If you’re American, chances are you aren’t much into opera. In fact, pressed to come up with an opera reference, you’re likely to think Elmer Fudd belting out, “Kill da wabbit!” to the tune of “Ride of the Valkyries.”
But it wasn’t always so, Katherine K. Preston, Margaret N. and David C. Bottoms Professor of Music at William & Mary, told an audience of about 300 people gathered at the Kimball Theatre on Wednesday for her Tack Faculty Lecture, “An American Prima Donna and Apple-Pie Opera.” There was a time when the same kind of people who today religiously tune in to “Dancing with the Stars” were passionate about opera.
In fact, up through the Civil War, opera was one of the theatre offerings that Americans of all stripes relied on for entertainment, alongside drama, ballet, black-face minstrelsy, acrobatics and the like.
“I'm not suggesting by this that our forefathers or foremothers were somehow more cultured or sophisticated,” Preston said. “Rather, I'm suggesting our image of opera, or the function of opera, has changed. Then, they thought of it as entertainment.”
But after the Civil War the nouveau riche began to use foreign-language opera as a way to announce their arrival in high society. And with the Panic of 1873, the rift intensified. Average Americans blamed the ensuing recession on Europe, waves of immigrants and the wealthy.
“Italian opera became a casualty of the recession,” Preston said. “It was increasingly identified as foreign, aristocratic and un-American. Middle-class Americans voted with their feet, and doomed the foreign language opera companies – either Italian or German – in the United States during the 1870s.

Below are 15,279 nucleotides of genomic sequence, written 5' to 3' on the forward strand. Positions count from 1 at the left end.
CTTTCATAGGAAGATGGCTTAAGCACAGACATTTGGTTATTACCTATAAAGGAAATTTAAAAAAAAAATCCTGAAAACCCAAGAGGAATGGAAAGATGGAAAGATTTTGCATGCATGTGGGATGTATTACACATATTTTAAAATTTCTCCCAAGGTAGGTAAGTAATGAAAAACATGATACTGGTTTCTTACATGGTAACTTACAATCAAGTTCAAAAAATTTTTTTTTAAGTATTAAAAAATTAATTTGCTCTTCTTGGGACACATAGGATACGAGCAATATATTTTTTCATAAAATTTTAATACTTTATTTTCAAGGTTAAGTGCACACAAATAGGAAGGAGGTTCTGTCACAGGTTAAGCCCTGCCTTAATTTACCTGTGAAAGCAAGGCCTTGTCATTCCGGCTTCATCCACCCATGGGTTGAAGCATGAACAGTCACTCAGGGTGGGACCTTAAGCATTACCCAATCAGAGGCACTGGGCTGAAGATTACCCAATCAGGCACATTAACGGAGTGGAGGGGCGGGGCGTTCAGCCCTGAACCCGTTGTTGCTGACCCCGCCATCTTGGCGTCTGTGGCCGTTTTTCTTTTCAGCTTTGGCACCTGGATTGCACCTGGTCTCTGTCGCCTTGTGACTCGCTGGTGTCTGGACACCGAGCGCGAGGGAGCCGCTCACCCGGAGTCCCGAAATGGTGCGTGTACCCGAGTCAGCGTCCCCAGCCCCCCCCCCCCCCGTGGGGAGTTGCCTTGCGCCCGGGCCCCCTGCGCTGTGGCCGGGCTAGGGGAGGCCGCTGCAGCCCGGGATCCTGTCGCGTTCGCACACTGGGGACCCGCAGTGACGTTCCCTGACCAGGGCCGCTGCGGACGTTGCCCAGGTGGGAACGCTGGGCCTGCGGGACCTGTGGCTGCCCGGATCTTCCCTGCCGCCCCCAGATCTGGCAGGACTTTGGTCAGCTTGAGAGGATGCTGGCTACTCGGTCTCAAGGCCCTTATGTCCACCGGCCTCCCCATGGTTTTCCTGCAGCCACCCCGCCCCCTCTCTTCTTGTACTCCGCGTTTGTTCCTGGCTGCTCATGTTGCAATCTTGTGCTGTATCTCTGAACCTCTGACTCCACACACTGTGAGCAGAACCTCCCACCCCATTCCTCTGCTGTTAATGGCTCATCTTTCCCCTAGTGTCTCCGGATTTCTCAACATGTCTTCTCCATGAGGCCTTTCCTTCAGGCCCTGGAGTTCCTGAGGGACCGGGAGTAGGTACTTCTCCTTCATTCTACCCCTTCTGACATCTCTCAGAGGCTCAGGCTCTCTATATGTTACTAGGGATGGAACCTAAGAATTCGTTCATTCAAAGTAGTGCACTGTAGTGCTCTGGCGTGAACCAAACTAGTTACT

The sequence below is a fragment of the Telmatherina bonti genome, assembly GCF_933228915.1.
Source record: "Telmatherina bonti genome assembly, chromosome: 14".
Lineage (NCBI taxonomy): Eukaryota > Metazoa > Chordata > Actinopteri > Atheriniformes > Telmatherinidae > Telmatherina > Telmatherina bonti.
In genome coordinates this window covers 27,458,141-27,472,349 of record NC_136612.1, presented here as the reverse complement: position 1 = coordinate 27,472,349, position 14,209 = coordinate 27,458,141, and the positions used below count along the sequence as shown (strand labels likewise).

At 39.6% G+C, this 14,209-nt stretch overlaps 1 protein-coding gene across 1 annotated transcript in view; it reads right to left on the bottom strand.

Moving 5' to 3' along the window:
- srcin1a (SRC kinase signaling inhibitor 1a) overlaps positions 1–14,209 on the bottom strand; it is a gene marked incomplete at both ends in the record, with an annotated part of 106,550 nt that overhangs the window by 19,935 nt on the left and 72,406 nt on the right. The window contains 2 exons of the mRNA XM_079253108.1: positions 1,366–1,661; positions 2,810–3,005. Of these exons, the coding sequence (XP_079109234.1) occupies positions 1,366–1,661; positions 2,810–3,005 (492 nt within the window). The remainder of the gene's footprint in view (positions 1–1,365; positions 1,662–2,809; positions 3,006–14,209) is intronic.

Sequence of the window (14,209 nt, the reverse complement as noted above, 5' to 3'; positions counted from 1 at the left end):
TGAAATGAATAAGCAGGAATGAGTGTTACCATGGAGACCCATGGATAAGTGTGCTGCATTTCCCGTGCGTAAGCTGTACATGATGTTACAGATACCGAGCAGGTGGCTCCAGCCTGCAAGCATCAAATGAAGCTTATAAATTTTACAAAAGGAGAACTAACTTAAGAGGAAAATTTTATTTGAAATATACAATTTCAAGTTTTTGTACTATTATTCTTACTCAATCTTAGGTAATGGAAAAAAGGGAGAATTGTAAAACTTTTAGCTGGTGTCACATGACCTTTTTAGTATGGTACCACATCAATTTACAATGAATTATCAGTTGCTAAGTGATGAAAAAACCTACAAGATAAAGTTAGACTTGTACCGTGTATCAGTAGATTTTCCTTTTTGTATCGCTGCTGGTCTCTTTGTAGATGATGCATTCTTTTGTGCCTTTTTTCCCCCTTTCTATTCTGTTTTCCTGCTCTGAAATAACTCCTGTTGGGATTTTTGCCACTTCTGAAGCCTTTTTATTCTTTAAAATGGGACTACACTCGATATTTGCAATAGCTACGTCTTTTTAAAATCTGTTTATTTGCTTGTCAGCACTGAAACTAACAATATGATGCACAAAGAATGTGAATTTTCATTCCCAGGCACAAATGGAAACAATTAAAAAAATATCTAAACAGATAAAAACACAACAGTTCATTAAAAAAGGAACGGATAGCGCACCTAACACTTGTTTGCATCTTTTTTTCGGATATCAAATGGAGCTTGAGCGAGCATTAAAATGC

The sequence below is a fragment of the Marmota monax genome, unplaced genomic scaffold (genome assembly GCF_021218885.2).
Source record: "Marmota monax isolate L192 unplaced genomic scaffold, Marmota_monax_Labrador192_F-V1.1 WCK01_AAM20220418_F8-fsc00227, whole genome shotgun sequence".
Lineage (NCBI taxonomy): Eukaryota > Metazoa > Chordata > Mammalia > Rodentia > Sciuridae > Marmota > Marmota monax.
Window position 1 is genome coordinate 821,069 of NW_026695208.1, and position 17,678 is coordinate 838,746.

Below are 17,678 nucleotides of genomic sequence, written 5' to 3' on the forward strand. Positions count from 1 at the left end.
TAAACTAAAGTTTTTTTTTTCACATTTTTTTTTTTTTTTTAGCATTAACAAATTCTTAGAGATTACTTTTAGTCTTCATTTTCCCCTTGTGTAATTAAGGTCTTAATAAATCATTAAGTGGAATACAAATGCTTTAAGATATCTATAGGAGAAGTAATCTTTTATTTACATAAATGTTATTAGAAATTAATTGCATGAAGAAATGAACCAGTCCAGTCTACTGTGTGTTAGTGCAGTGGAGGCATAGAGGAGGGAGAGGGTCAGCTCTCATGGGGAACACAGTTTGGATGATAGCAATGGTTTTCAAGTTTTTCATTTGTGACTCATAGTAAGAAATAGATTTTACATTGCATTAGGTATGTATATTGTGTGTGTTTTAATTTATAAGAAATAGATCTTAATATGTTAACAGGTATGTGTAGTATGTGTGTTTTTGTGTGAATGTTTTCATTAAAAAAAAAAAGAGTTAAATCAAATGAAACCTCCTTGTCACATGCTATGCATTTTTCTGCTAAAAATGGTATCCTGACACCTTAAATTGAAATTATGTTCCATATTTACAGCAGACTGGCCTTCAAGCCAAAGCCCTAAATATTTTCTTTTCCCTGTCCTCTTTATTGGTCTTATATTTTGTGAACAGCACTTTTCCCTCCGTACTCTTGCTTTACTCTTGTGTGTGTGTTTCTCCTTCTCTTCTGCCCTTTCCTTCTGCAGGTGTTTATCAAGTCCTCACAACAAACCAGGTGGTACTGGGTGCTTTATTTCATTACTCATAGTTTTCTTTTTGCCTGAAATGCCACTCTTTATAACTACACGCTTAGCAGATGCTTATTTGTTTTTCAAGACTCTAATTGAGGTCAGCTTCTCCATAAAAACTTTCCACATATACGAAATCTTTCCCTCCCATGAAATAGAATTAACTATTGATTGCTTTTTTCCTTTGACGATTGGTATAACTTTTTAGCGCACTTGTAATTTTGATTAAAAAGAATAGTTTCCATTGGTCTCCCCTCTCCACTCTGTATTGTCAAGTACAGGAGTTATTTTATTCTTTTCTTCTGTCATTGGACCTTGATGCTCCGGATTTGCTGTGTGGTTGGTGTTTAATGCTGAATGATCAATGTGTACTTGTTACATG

“This was a turning point for support for foreign-language opera by the American middle class, and it turned out to be permanent.”
But Preston has found in her research that average Americans did not turn away from opera entirely. They turned away from foreign-language opera.
"The recession … had the opposite effect on English-language opera,” she said. “Many [English-language opera companies] emerged during the 1870s to fill the void left by the failed foreign-language companies."
Probably the best of these was run by Emma Abbott, a soprano from Peoria, Illinois, who beguiled the American public with her talent, personality, showmanship, savvy marketing and publicity. Americans loved her as “a non-diva diva,” Preston said.
For the most part, so did the critics, though tensions rose in the 1880s with the ascendance of German opera, specifically Richard Wagner (of “Kill da wabbit” fame).
Critics began to fall in behind German opera and the idea of opera as culturally edifying, Preston said. Abbott “ignored them” and kept delivering the popular – and cheap, and abridged – opera performances average Americans wanted to see.
And Preston believes that Abbott’s popularity was such that, had she lived another decade, she may have been able to carry opera through those tumultuous years to cement an enduring place in American popular culture.
Unfortunately, Abbott died in 1891 at the age of 41, worth somewhere between $500,000 and $1 million (or $13 million to $26 million today). Thousands of people attended her Chicago funeral.
“Emma Abbott rejected the idea that opera was elite or had to be culturally uplifting,” Preston said. “By embracing vocal beauty, spectacle and the standard repertory translated into English and provided at cheap prices, she transformed opera into a popular entertainment for a segment of the American audience we have always assumed had no interest in it."
The Tack Faculty Lecture Series, which features a lecture by one faculty member every semester, was created with a generous gift from Martha '78 and Carl Tack '78.